Is Hans Ulrich Obrist full of shit? This week, the New Yorker published a 10,000 word resumé spilling even more verbiage about Obrist’s curatorial style of vacuuming information and returning marathonic shows in an on-the-go 24-hour art viewing lifestyle.
Just a preview from the piece:
The story of how he discovered Instagram is typical. During a breakfast in 2012 with Ryan Trecartin, the video artist downloaded the app onto Obrist’s phone (without asking). Next, Trecartin posted to his Instagram followers that H.U.O. had signed up. Obrist was curious, but he wondered what to do with the new tool. Inspiration was sparked by other well-known friends. On a visit to Normandy, he went for a walk with Etel Adnan, the Lebanese artist. During a rainstorm, they stopped at a café, and she wrote him a poem, by hand. This made Obrist remember Umberto Eco’s comments on how handwriting was vanishing; he also thought of marvellous faxes he had received, all handwritten, from J. G. Ballard, when he interviewed him, in 2003. Adnan’s handwritten poem became one of Obrist’s first Instagram posts. Soon afterward, he remembered that another friend, the artist Joseph Grigely, who is deaf, uses Post-It notes to communicate; they are often incorporated into his art. H.U.O. began asking dozens of artists to write something on a Post-It.
The rest of is basically more of this, in a nutshell, what capitalism looks like in curating: move as much product as possible, while reenforcing the quality with a sprinkling of references to somebody else who had an idea.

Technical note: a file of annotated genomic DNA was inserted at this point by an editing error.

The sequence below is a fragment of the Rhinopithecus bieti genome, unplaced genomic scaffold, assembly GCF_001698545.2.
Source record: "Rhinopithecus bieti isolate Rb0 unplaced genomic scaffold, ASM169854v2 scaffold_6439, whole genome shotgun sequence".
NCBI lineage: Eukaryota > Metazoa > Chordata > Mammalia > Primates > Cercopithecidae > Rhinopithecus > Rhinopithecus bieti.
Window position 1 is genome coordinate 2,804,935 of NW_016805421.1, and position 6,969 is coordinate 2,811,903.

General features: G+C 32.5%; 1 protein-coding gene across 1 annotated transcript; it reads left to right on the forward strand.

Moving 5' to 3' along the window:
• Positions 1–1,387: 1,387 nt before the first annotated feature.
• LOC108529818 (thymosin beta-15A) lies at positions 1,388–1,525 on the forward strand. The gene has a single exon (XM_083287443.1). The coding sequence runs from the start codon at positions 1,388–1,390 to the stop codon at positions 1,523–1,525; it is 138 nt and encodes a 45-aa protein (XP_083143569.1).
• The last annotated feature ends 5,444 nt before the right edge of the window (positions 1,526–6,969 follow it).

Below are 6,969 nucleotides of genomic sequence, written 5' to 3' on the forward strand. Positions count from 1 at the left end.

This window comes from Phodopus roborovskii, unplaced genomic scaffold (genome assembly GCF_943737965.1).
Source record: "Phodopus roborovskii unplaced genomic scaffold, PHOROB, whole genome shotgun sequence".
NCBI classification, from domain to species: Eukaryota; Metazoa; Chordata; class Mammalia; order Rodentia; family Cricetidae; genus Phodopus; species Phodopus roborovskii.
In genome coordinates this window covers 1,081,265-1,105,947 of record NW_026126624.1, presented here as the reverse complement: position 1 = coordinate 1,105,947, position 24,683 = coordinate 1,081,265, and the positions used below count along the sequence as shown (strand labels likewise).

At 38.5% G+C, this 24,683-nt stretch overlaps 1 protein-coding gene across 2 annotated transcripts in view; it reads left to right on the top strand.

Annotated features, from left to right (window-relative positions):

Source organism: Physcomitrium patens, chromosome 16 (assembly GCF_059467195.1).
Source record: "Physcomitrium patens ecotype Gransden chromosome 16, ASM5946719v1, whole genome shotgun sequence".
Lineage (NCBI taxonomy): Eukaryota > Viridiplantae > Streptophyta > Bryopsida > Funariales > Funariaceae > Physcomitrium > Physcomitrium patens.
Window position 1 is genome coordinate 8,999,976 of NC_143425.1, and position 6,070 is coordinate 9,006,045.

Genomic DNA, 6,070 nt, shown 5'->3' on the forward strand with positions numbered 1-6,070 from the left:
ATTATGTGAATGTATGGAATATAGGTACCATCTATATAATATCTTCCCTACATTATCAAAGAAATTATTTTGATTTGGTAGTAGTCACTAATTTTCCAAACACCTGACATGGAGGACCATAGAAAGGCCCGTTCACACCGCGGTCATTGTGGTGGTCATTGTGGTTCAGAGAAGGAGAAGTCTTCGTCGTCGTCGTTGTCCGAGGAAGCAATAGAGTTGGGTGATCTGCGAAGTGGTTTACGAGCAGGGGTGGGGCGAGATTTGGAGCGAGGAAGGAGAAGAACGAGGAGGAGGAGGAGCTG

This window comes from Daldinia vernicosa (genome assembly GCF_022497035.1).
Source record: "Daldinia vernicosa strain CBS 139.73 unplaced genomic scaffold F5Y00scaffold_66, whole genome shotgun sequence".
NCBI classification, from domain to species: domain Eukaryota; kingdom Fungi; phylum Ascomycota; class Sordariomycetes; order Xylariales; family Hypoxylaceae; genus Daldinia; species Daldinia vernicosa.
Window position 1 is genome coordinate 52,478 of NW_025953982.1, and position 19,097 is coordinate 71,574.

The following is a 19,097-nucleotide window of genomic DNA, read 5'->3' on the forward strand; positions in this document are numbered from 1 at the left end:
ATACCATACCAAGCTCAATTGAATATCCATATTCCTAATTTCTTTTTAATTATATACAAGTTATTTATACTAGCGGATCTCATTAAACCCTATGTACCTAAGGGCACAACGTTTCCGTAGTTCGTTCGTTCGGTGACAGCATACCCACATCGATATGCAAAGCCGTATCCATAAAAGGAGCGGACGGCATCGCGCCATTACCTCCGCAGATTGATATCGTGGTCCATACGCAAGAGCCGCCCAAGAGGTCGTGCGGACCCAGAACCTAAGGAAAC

The piece also mentions a couple of personal facts, few of which are news if you’ve been reading the dozens of interviews over the years:
- He sleeps four hours a night.
- He maintains an apartment to house 10,000 books.
- He liberally uses the word Gesamtkunstwerk.
- He feels we ought to “create a continuum with history”.
- His official nickname is H.U.O.
- He’s been described as “off-putting”. The Guardian’s Adrian Searle has called his curating style “deeply irritating” (no further explanation mentioned).
- He congratulates everybody on everything. (To John Baldessari: “Congratulations…None of this work was here six months ago!”)
- H.U.O. references a total of 32 names in the piece.
Obrist is to the arts, what Zoolander’s Hansel is to modelling.
In the words of Hansel:
Sting is a hero. The music he’s created over the years, I don’t really listen to it, but the fact that he’s making it, I respect that.